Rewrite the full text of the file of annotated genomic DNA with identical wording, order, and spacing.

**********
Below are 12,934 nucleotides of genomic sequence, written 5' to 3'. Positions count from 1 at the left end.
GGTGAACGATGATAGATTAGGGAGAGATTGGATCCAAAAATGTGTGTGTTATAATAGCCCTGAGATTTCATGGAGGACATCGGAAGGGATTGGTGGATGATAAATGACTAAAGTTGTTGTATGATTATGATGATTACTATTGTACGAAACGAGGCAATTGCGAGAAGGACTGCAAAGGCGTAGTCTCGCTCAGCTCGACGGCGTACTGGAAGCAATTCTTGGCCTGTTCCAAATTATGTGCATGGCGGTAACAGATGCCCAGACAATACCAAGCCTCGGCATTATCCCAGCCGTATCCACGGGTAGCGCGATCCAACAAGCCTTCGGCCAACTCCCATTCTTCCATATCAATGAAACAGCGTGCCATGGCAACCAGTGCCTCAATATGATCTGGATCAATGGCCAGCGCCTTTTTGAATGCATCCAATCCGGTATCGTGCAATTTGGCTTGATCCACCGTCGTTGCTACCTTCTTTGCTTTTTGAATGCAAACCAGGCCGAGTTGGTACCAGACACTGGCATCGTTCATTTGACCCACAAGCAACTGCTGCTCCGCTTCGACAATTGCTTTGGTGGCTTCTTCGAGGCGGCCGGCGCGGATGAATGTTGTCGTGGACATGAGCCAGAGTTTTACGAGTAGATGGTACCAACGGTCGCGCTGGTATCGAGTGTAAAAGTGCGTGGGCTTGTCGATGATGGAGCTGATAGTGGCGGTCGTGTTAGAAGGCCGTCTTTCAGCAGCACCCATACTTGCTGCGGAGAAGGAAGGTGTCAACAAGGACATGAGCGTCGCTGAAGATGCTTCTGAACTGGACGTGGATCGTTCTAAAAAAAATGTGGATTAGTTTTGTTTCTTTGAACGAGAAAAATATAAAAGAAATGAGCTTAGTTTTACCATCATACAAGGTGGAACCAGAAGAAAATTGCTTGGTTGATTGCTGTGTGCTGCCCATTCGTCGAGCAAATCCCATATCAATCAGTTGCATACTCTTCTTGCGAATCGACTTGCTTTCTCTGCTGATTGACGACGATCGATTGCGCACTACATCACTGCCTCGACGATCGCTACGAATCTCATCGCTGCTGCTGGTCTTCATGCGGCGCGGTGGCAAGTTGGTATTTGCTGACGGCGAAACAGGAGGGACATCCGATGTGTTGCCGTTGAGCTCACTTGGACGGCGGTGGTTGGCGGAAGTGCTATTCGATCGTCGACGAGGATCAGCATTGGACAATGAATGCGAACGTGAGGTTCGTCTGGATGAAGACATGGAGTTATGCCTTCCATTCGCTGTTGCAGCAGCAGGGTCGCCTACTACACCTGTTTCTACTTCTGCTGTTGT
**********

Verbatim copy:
Below are 12,934 nucleotides of genomic sequence, written 5' to 3'. Positions count from 1 at the left end.
GGTGAACGATGATAGATTAGGGAGAGATTGGATCCAAAAATGTGTGTGTTATAATAGCCCTGAGATTTCATGGAGGACATCGGAAGGGATTGGTGGATGATAAATGACTAAAGTTGTTGTATGATTATGATGATTACTATTGTACGAAACGAGGCAATTGCGAGAAGGACTGCAAAGGCGTAGTCTCGCTCAGCTCGACGGCGTACTGGAAGCAATTCTTGGCCTGTTCCAAATTATGTGCATGGCGGTAACAGATGCCCAGACAATACCAAGCCTCGGCATTATCCCAGCCGTATCCACGGGTAGCGCGATCCAACAAGCCTTCGGCCAACTCCCATTCTTCCATATCAATGAAACAGCGTGCCATGGCAACCAGTGCCTCAATATGATCTGGATCAATGGCCAGCGCCTTTTTGAATGCATCCAATCCGGTATCGTGCAATTTGGCTTGATCCACCGTCGTTGCTACCTTCTTTGCTTTTTGAATGCAAACCAGGCCGAGTTGGTACCAGACACTGGCATCGTTCATTTGACCCACAAGCAACTGCTGCTCCGCTTCGACAATTGCTTTGGTGGCTTCTTCGAGGCGGCCGGCGCGGATGAATGTTGTCGTGGACATGAGCCAGAGTTTTACGAGTAGATGGTACCAACGGTCGCGCTGGTATCGAGTGTAAAAGTGCGTGGGCTTGTCGATGATGGAGCTGATAGTGGCGGTCGTGTTAGAAGGCCGTCTTTCAGCAGCACCCATACTTGCTGCGGAGAAGGAAGGTGTCAACAAGGACATGAGCGTCGCTGAAGATGCTTCTGAACTGGACGTGGATCGTTCTAAAAAAAATGTGGATTAGTTTTGTTTCTTTGAACGAGAAAAATATAAAAGAAATGAGCTTAGTTTTACCATCATACAAGGTGGAACCAGAAGAAAATTGCTTGGTTGATTGCTGTGTGCTGCCCATTCGTCGAGCAAATCCCATATCAATCAGTTGCATACTCTTCTTGCGAATCGACTTGCTTTCTCTGCTGATTGACGACGATCGATTGCGCACTACATCACTGCCTCGACGATCGCTACGAATCTCATCGCTGCTGCTGGTCTTCATGCGGCGCGGTGGCAAGTTGGTATTTGCTGACGGCGAAACAGGAGGGACATCCGATGTGTTGCCGTTGAGCTCACTTGGACGGCGGTGGTTGGCGGAAGTGCTATTCGATCGTCGACGAGGATCAGCATTGGACAATGAATGCGAACGTGAGGTTCGTCTGGATGAAGACATGGAGTTATGCCTTCCATTCGCTGTTGCAGCAGCAGGGTCGCCTACTACACCTGTTTCTACTTCTGCTGTTGT